A police officer is free on bond after being arrested following a rash of road-sign thefts in southeast Alabama.  Brantley Police Chief Titus Averett says officer Jeremy Ray Walker of Glenwood is on paid leave following his arrest in Pike County.  The 30-year-old Walker is charged with receiving stolen property.  Lt. Troy Johnson of the Pike County Sheriff's Office says an investigation began after someone reported that Walker was selling road signs from Crenshaw County.  Investigators contacted the county engineer and learned signs had been reported stolen from several roads.


Investors Shun Gun Makers As Gun-Control Talk Increases

Dec 17, 2012
Originally published on December 18, 2012 12:00 pm

(Scroll down for a Tuesday morning update.)

On Wall Street, investors appear to be listening closely to the growing talk in Washington about curbing assault weapons.

Share prices for gun makers were down when the stock market closed Monday, on an otherwise positive trading day. The S&P 500 Index, a broad measure of stock performance, was up nearly 1.2 percent, but shares of Smith & Wesson Holding Corp. tumbled 5.2 percent, to $8.65. On Friday — the day a gunman shot and killed 20 young children in Newtown, Conn. — the company's value fell 4 percent.

Smith & Wesson's share price had peaked at just over $11 in early December, following President Obama's November re-election. Earlier this month, the company said its revenue had surged 48 percent in the three months that ended Oct. 31 — just as the presidential campaign was wrapping up.

In the run-up to the election, analysts had predicted the autumn sales gain, saying they expected consumers to stockpile weapons if it appeared Obama would win a second term.

But investors appear more concerned now about the long-term outlook for restrictions on gun sales rather than the short-term sales bounce following the election.

Sturm Ruger & Co., another gun maker, saw its stock price drop 3.45 percent Monday, after tumbling more than 4 percent Friday.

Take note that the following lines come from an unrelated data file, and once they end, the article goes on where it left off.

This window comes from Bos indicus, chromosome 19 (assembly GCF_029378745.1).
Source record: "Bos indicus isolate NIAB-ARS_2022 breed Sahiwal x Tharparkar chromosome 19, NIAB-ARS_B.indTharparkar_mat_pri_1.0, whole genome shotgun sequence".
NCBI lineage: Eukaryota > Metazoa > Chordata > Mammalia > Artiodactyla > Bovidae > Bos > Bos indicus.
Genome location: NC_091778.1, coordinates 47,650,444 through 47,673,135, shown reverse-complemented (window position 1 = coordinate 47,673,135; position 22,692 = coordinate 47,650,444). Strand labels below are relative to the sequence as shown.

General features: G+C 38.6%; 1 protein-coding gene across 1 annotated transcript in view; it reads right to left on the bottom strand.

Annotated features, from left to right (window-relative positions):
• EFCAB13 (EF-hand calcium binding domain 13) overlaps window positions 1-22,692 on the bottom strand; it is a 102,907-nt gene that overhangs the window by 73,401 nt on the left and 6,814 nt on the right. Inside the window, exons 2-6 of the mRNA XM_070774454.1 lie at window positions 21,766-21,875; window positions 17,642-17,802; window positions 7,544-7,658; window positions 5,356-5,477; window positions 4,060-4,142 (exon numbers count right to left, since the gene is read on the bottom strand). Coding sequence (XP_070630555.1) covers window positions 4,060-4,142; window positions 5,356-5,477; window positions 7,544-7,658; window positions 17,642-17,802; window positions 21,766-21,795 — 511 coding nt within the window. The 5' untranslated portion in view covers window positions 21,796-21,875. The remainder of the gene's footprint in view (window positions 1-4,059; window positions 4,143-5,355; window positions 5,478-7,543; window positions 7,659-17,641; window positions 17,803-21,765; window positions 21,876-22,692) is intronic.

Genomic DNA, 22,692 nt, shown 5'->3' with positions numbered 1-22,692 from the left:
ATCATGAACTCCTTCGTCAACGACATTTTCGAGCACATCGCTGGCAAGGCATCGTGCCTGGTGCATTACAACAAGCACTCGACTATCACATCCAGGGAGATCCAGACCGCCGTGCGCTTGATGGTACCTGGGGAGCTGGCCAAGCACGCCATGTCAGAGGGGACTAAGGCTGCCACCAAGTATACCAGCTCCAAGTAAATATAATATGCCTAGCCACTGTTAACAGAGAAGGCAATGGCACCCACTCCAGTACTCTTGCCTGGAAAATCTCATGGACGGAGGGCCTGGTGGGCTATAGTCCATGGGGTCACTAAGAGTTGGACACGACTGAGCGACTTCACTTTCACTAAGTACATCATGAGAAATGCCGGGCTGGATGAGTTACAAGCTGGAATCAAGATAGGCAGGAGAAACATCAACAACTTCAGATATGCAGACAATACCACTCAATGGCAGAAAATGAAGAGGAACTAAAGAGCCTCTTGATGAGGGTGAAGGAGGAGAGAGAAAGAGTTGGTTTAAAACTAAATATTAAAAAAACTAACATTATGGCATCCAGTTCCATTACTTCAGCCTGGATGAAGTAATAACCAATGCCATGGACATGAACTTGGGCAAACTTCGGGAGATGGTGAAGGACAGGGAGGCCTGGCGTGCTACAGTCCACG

Most firearms manufacturers don't sell stock to the public. The private companies include Colt Firearms, Beretta USA, Herstal Group (the parent company for Browning and Winchester). The list also includes Bushmaster, which produces the AR-15 rifle, one of the weapon used by the Newtown gunman.

Cabela's Inc., a Nebraska-based retailer that sells hunting and fishing gear, saw its stock fall 2.7 percent Monday, after a 1 percent drop on Friday. In September, The Wall Street Journal quoted a Cabela spokesman saying the company had seen a 25 percent increase in new gun buyers immediately following the 2008 election.

Speaking at a memorial service in Newtown Sunday, Obama promised to use "whatever power" he has to prevent mass killings.

Support for gun control appeared to grow Monday, as prominent figures spoke out in favor of change. New York Mayor Michael Bloomberg, an independent, called for tighter controls.

And West Virginia's Sen. Joe Manchin, a Democrat who is a longtime member of the NRA, said officials should look at possible changes to mental-health treatment — as well as laws involving "military-style assault weapons and high capacity magazines."

Update at 10 a.m. ET, Dec. 18. Slide Continues:

On Tuesday morning, investors continued dumping the shares of gun manufacturers. On Wall Street, shares of Smith & Wesson Holding Corp. fell another 8.7 percent in the first half hour of trading, down to $7.90.

Sturm Ruger & Co., another gun maker, lost 5.68 percent in the same 30 minutes, down to $41.50.

In other news Tuesday morning, Cerberus Capital, a private equity firm, said in a statement that it's looking to sell its stake in the Freedom Group, a gun manufacturer that made one of the weapons used in Friday's shootings in Newtown, Conn.